So the takeaway is to ensure that any video and image evidence has a resolution that corresponds with the courtroom’s display methods, right? Meh. If a tree falls but no one is around to hear it, does it make a sound? Same type of issue. Presenting high-quality, multi-media evidence is only half the battle. After all, if the jurors can’t see the evidence in question, can it truly impact their decision?

giphy

The International Telecommunications Union (ITU) recommends the “3H” rule: viewers should be no more than three times the height of the picture away from the screen. Unfortunately, many jurors are seated much farther than this to truly witness the evidence on display and make an informed decision.

Ruling Out Evidence Obstructions

If you’re concerned about your courtroom’s technology infrastructure and overall blueprint, you have a few options. Consider surveying frequenting prosecutors, attorneys and even past jurors on their experiences with presenting and ingesting evidence. You should also do some homework on modern courtroom models, the strategies behind the designs and the effectiveness of each.

After conducting this internal audit and researching best practices, have a chat with your court’s trusted IT person and brainstorm budget-friendly ways to implement any necessary structural changes. After all, evidence serves as the retraced footsteps of a crime scene and communities rely on their court systems’ ability to walk justice from the crime scene to the courtroom.

We Want to Hear From You!

Do you think your courtroom needs a make-over? With an unlimited budget, what would you change about it?

Reply in the comments section below or on our Court Solutions showcase page. We read and respond – promise!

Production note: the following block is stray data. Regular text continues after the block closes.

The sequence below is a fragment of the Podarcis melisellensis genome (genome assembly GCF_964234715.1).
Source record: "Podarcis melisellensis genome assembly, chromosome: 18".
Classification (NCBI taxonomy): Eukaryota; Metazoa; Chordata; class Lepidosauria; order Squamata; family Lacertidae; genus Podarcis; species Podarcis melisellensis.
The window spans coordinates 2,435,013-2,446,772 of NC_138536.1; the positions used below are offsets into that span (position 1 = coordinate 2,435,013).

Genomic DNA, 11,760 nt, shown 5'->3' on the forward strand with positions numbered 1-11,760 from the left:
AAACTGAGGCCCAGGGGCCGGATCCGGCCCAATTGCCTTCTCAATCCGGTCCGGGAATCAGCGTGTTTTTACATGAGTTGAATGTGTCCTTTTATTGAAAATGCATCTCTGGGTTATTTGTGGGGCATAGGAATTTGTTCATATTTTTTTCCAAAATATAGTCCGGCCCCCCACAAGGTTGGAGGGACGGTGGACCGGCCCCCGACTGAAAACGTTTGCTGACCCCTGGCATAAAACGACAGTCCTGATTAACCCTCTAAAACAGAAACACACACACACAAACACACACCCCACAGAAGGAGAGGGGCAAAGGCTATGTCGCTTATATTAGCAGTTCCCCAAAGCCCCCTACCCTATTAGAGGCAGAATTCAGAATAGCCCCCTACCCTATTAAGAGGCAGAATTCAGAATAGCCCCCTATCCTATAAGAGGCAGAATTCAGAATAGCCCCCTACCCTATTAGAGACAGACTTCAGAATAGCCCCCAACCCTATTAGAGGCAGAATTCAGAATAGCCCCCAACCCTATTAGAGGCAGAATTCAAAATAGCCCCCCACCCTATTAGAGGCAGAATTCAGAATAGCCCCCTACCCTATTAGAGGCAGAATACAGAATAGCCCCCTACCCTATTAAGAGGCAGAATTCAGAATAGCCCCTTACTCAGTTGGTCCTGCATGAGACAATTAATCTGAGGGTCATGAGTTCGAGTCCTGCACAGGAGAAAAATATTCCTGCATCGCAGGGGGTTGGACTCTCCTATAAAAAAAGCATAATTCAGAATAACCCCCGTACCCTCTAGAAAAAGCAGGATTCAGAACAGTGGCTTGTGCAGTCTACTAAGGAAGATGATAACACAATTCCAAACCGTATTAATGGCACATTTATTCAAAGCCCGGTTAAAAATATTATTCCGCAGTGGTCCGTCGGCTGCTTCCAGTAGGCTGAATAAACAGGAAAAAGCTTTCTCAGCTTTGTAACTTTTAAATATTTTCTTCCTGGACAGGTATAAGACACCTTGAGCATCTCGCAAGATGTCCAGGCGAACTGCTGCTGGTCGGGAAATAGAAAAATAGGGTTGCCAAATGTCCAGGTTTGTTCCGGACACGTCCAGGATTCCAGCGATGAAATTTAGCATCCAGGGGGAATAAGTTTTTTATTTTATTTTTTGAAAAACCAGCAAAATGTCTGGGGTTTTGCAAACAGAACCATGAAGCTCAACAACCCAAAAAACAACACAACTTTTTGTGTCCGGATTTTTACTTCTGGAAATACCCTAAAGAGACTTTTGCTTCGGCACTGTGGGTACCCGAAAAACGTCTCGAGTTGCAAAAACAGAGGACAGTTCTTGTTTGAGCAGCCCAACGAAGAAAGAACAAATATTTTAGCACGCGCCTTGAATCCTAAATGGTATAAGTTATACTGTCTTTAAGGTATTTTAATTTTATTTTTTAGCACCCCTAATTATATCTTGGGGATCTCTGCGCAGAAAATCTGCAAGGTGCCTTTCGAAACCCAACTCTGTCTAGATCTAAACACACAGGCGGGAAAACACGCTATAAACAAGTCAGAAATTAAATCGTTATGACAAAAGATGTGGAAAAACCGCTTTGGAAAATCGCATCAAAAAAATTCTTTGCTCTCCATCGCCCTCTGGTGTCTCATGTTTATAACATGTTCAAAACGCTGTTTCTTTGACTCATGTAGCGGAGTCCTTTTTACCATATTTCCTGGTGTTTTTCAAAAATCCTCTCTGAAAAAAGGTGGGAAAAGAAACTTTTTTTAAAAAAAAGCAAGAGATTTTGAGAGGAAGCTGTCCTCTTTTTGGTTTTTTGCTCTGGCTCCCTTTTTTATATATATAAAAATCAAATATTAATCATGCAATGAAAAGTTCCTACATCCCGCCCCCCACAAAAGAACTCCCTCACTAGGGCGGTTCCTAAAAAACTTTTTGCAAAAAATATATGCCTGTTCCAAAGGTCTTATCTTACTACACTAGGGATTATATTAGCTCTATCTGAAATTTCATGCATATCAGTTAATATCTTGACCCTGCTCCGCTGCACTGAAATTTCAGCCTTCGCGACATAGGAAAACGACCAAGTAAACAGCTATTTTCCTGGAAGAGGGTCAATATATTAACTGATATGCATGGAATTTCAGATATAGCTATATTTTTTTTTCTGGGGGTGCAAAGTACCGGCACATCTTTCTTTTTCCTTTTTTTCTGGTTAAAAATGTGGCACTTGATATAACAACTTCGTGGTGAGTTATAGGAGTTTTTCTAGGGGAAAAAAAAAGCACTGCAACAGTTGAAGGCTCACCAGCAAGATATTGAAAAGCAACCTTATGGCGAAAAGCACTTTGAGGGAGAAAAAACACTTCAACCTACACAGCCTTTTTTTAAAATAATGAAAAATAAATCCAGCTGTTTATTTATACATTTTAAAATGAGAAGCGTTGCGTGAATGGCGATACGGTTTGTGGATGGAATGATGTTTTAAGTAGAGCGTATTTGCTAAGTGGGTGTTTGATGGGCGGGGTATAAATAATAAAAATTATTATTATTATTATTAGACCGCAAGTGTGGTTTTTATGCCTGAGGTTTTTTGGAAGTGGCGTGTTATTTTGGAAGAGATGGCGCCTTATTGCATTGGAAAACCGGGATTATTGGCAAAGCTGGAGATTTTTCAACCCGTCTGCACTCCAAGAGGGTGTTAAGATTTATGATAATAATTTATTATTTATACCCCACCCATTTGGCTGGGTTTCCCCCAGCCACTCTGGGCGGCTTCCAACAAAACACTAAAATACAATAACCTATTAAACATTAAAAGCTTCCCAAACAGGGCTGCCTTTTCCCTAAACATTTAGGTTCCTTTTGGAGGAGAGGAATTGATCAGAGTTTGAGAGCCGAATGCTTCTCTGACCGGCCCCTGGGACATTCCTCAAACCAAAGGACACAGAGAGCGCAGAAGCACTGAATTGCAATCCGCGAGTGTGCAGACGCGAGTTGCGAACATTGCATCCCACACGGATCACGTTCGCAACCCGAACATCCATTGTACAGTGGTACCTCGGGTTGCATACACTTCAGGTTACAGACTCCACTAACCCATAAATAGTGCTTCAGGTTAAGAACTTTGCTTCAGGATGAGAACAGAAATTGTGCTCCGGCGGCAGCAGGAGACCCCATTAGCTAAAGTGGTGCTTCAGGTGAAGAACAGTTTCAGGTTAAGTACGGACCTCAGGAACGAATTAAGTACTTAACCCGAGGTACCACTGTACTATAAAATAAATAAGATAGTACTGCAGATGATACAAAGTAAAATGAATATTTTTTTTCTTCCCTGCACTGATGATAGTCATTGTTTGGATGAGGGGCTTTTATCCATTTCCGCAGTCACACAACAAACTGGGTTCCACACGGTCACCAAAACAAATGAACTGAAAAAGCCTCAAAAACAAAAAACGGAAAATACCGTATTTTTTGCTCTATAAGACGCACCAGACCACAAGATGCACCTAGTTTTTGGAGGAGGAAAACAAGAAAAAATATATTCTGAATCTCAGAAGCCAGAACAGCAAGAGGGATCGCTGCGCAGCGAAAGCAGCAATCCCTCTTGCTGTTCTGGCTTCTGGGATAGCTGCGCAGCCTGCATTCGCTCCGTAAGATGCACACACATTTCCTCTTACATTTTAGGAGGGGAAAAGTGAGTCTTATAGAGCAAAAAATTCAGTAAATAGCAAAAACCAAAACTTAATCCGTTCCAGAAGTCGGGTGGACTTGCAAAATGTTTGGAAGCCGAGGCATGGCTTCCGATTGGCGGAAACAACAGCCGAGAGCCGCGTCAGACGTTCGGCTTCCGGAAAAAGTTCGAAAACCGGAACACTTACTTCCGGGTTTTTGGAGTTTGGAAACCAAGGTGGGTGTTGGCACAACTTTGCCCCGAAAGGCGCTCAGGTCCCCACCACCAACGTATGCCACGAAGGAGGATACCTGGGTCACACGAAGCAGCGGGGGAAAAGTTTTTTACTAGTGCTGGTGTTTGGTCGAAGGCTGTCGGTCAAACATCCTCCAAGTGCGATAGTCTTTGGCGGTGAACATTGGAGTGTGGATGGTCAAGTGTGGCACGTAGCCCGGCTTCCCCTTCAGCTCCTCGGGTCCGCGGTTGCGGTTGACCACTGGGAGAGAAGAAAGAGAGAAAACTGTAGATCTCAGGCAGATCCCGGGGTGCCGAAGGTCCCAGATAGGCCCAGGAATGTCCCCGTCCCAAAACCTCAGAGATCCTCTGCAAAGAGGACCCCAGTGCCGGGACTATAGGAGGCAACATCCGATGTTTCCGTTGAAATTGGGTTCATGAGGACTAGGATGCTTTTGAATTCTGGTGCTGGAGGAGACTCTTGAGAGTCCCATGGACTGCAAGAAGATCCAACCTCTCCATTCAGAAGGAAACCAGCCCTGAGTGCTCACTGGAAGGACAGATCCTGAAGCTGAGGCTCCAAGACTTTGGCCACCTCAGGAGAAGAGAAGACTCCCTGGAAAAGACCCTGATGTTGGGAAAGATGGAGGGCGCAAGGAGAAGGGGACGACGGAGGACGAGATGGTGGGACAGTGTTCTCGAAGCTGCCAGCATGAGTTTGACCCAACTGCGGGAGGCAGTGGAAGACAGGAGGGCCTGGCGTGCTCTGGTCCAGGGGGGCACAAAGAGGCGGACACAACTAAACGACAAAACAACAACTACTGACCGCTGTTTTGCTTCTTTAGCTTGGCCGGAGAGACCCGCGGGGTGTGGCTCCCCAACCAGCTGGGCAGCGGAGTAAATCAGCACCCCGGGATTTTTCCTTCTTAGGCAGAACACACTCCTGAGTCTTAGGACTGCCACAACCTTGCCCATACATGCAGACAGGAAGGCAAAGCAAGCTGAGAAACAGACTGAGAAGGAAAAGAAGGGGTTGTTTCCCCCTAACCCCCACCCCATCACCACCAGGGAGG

C is for CJIS

178_cookieAnd criminal justice. And compliance. Coincidence? Clearly not.

Okay, we’re done being clever. After all, criminal justice information services (CJIS) is no joke.

An Acronym I Should Know?

Do you interact with, manage, or otherwise handle criminal justice information (CJI)? Then “yes!’”

CJIS compliance was established and is currently enforced by the FBI. Compliance ensures that professionals handling CJI, including cloud vendors providing software as a service (SaaS), prosecutor’s offices, government agencies, and more, adhere to pre-established, best practices regarding information security when working remotely or on wireless networks, establishing data encryption tactics, developing authentication processes, and other workflow activities.

As you probably guessed, CJIS compliance audits are complex and uncompromising. This seems frustrating to criminal justice professionals trying to do their jobs, but it’s a necessary safeguard for protecting our nation’s justice system.

How Can I Get Started?

Step one: Take some time to read through and understand the FBI’s Security Policy Requirement Document, and accept that complying with the CJIS security policy is no easy gold star.

While we wish we could offer you a magic solution that brings organizations up to pace with every CJIS standard, we can’t. As of today, no one can. But, we can offer some insight into a few processes you’ll want to tighten up (or implement!) in your efforts to prepare for certification.

What Am I Looking At?